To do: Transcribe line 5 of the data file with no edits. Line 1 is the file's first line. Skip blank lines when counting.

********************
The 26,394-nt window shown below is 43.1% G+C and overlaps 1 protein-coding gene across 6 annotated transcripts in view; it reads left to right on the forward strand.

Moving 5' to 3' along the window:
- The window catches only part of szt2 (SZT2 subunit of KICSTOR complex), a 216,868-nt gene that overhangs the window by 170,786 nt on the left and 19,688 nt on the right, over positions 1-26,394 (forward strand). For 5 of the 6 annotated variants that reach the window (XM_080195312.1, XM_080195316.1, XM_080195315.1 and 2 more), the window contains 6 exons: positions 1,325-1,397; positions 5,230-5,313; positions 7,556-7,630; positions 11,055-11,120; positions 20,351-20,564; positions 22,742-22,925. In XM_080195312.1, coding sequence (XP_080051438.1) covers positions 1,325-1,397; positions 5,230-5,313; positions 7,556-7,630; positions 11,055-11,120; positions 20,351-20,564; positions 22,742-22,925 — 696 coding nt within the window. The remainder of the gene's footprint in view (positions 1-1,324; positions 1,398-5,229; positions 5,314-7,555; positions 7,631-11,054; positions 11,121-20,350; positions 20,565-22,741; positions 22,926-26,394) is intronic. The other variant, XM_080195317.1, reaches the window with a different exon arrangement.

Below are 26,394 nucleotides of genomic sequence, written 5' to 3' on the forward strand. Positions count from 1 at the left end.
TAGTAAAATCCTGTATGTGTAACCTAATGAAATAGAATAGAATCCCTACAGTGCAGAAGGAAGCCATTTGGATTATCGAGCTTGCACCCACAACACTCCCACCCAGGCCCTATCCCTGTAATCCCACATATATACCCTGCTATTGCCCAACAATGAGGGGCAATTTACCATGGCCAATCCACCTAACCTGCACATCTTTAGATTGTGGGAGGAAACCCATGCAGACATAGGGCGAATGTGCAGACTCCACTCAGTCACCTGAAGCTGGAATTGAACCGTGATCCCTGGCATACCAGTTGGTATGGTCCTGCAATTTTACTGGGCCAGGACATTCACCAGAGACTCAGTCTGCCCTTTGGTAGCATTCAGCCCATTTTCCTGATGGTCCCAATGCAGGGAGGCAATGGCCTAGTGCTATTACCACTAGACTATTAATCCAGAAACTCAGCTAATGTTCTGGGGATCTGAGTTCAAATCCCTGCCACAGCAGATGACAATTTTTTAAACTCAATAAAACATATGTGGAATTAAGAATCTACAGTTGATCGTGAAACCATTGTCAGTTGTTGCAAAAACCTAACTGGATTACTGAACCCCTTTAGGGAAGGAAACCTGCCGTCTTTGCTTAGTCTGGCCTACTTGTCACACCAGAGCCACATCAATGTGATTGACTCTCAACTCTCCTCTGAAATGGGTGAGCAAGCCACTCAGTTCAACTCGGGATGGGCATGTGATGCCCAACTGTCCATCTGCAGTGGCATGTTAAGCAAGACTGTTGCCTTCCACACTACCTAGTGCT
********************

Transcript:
TAGTAAAATCCTGTATGTGTAACCTAATGAAATAGAATAGAATCCCTACAGTGCAGAAGGAAGCCATTTGGATTATCGAGCTTGCACCCACAACACTCCCACCCAGGCCCTATCCCTGTAATCCCACATATATACCCTGCTATTGCCCAACAATGAGGGGCAATTTACCATGGCCAATCCACCTAACCTGCACATCTTTAGATTGTGGGAGGAAACCCATGCAGACATAGGGCGAATGTGCAGACTCCACTCAGTCACCTGAAGCTGGAATTGAACCGTGATCCCTGGCATACCAGTTGGTATGGTCCTGCAATTTTACTGGGCCAGGACATTCACCAGAGACTCAGTCTGCCCTTTGGTAGCATTCAGCCCATTTTCCTGATGGTCCCAATGCAGGGAGGCAATGGCCTAGTGCTATTACCACTAGACTATTAATCCAGAAACTCAGCTAATGTTCTGGGGATCTGAGTTCAAATCCCTGCCACAGCAGATGACAATTTTTTAAACTCAATAAAACATATGTGGAATTAAGAATCTACAGTTGATCGTGAAACCATTGTCAGTTGTTGCAAAAACCTAACTGGATTACTGAACCCCTTTAGGGAAGGAAACCTGCCGTCTTTGCTTAGTCTGGCCTACTTGTCACACCAGAGCCACATCAATGTGATTGACTCTCAACTCTCCTCTGAAATGGGTGAGCAAGCCACTCAGTTCAACTCGGGATGGGCATGTGATGCCCAACTGTCCATCTGCAGTGGCATGTTAAGCAAGACTGTTGCCTTCCACACTACCTAGTGCT